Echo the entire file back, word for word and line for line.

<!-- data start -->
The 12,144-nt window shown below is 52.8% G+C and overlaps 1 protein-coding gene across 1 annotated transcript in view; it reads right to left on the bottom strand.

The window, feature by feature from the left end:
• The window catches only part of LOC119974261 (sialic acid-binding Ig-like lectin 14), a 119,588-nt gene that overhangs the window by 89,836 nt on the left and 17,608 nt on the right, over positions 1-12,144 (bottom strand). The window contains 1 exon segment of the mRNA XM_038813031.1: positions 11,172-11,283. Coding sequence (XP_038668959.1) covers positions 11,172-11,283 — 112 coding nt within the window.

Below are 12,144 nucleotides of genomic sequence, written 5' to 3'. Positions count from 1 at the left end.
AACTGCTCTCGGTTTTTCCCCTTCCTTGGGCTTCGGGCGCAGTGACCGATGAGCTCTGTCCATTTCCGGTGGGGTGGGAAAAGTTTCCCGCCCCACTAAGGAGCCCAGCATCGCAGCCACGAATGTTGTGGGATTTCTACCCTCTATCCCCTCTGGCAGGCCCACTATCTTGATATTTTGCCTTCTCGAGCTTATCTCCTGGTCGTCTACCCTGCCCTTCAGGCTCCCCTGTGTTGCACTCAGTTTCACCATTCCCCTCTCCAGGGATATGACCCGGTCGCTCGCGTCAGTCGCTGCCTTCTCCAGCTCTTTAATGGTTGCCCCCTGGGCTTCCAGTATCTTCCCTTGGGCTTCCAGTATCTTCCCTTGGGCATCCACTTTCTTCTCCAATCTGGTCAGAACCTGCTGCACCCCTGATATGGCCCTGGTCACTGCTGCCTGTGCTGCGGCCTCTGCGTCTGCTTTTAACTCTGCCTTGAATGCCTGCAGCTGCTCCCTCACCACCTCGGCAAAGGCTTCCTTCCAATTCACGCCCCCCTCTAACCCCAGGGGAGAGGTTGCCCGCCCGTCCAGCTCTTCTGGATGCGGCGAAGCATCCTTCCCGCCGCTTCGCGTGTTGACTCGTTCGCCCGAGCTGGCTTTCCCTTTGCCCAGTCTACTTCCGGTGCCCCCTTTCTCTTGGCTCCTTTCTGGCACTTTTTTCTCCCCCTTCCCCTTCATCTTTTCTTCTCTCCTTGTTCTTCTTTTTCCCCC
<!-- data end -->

The 12,144-nt window shown below is 52.8% G+C and overlaps 1 protein-coding gene across 1 annotated transcript in view; it reads right to left on the bottom strand.

The window, feature by feature from the left end:
• The window catches only part of LOC119974261 (sialic acid-binding Ig-like lectin 14), a 119,588-nt gene that overhangs the window by 89,836 nt on the left and 17,608 nt on the right, over positions 1-12,144 (bottom strand). The window contains 1 exon segment of the mRNA XM_038813031.1: positions 11,172-11,283. Coding sequence (XP_038668959.1) covers positions 11,172-11,283 — 112 coding nt within the window.

Below are 12,144 nucleotides of genomic sequence, written 5' to 3'. Positions count from 1 at the left end.
AACTGCTCTCGGTTTTTCCCCTTCCTTGGGCTTCGGGCGCAGTGACCGATGAGCTCTGTCCATTTCCGGTGGGGTGGGAAAAGTTTCCCGCCCCACTAAGGAGCCCAGCATCGCAGCCACGAATGTTGTGGGATTTCTACCCTCTATCCCCTCTGGCAGGCCCACTATCTTGATATTTTGCCTTCTCGAGCTTATCTCCTGGTCGTCTACCCTGCCCTTCAGGCTCCCCTGTGTTGCACTCAGTTTCACCATTCCCCTCTCCAGGGATATGACCCGGTCGCTCGCGTCAGTCGCTGCCTTCTCCAGCTCTTTAATGGTTGCCCCCTGGGCTTCCAGTATCTTCCCTTGGGCTTCCAGTATCTTCCCTTGGGCATCCACTTTCTTCTCCAATCTGGTCAGAACCTGCTGCACCCCTGATATGGCCCTGGTCACTGCTGCCTGTGCTGCGGCCTCTGCGTCTGCTTTTAACTCTGCCTTGAATGCCTGCAGCTGCTCCCTCACCACCTCGGCAAAGGCTTCCTTCCAATTCACGCCCCCCTCTAACCCCAGGGGAGAGGTTGCCCGCCCGTCCAGCTCTTCTGGATGCGGCGAAGCATCCTTCCCGCCGCTTCGCGTGTTGACTCGTTCGCCCGAGCTGGCTTTCCCTTTGCCCAGTCTACTTCCGGTGCCCCCTTTCTCTTGGCTCCTTTCTGGCACTTTTTTCTCCCCCTTCCCCTTCATCTTTTCTTCTCTCCTTGTTCTTCTTTTTCCCCC